The fact that Inti Illimani has yet to enjoy the fruits of massive commercial success even in the Latin pop world is bewildering, considering that few Latin American acts can rival the Chilean group in terms of the sheer beauty of its sound.
On Friday, the veteran ensemble was enthusiastically applauded during a two-hour presentation in which the only drawback was its setting: Caltech's Beckman Auditorium.
From the opening tune, the gorgeous "Danza Di Cala Luna," to a wonderful charango solo by Horacio Duran, there was a nagging feeling that a concert hall just wasn't the right venue for such a spirited act. The informality of a small, lively club would be the ideal terrain to enjoy the group's musical spirit.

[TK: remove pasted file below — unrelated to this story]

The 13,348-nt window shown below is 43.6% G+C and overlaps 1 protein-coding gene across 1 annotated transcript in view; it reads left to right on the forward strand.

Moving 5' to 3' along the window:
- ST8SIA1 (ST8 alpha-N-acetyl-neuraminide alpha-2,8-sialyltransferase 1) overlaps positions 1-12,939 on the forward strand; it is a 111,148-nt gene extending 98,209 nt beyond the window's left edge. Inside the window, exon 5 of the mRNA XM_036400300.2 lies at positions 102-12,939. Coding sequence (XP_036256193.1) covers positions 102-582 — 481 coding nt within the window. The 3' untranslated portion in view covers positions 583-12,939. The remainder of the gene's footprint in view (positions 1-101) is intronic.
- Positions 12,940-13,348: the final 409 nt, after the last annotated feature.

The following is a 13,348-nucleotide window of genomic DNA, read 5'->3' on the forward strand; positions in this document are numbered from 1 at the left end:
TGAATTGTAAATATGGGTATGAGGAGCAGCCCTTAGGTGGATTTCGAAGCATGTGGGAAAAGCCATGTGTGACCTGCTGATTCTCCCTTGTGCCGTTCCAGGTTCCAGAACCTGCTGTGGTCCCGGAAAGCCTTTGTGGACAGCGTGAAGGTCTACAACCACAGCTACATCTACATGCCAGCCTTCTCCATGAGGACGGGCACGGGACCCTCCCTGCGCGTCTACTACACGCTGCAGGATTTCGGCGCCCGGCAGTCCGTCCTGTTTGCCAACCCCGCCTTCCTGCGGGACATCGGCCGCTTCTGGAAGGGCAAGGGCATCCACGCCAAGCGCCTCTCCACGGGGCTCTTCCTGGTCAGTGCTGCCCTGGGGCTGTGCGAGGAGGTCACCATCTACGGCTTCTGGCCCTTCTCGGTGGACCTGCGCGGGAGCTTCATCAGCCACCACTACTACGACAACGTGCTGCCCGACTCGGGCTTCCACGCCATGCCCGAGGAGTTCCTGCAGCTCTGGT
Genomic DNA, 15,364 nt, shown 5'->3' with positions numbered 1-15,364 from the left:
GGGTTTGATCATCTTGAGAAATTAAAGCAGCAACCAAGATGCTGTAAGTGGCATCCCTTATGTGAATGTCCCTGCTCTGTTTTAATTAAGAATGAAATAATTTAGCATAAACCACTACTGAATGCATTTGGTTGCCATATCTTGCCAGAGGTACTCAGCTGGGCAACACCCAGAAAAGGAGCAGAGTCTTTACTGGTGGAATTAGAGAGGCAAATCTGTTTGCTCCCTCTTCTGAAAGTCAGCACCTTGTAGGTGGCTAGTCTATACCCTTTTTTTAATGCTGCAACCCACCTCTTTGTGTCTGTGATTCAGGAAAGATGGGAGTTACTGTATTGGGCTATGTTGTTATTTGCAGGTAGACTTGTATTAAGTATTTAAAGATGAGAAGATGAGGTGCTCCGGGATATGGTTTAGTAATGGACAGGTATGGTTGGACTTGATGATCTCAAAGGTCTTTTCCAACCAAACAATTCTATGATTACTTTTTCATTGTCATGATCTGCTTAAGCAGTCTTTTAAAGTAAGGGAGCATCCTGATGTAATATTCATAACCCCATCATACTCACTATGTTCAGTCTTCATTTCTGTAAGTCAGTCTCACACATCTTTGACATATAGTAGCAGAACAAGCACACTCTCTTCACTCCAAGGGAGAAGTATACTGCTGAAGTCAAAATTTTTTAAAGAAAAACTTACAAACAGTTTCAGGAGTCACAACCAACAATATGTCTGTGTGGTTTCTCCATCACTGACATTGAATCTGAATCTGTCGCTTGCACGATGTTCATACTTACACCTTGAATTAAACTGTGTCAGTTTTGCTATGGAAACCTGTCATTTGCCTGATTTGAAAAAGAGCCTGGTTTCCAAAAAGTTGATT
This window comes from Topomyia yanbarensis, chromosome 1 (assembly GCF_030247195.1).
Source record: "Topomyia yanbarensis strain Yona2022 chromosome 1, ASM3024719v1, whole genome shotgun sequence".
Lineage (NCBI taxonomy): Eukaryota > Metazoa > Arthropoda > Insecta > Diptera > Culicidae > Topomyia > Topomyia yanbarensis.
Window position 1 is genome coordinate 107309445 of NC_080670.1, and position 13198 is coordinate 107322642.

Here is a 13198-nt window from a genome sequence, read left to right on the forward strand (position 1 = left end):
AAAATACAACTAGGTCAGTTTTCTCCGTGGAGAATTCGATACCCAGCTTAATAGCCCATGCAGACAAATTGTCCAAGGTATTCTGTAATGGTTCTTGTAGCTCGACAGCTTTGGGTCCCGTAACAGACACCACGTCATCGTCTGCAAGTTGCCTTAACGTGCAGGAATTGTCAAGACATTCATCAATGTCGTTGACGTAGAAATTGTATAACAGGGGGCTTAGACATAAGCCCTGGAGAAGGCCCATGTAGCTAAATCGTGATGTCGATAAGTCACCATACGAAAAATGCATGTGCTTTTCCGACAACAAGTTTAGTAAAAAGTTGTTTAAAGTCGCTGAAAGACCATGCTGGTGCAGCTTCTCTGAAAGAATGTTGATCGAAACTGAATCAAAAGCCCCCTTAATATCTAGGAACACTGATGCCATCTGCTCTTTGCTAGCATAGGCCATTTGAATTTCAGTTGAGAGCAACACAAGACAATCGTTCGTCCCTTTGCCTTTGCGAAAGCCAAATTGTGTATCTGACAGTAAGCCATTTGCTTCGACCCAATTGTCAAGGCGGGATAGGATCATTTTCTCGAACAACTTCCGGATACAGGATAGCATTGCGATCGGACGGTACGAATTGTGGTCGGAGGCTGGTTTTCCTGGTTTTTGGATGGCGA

With 30 years of music-making under its belt, the group is considered to be the apex of the genre known as Andean music. The term refers to the deceptively simple melodies played by the indigenous population of the South American territory bordering the mountain range of the Andes.
If there is one Latin brand of music that could be prescribed as "chicken soup for the soul," this is it. Heartwarming and inviting, Andean music is based on the delicate combination of various string instruments (charango, ronroco, guitarron) and flutes (quena, zampon~a), creating a light, wistful feeling. Much like a Zen affirmation, Inti Illimani's music floats within your soul, filling it with calmness and hope.
On stage, the group performed a few numbers from its new album, the exquisite "Lejania" ("Remoteness"). But most of the show was devoted to the band's classic material, which at one point became the anthem for leftist intellectuals struggling to create a more humane type of government in the dictatorship-ridden Latin America of the '70s.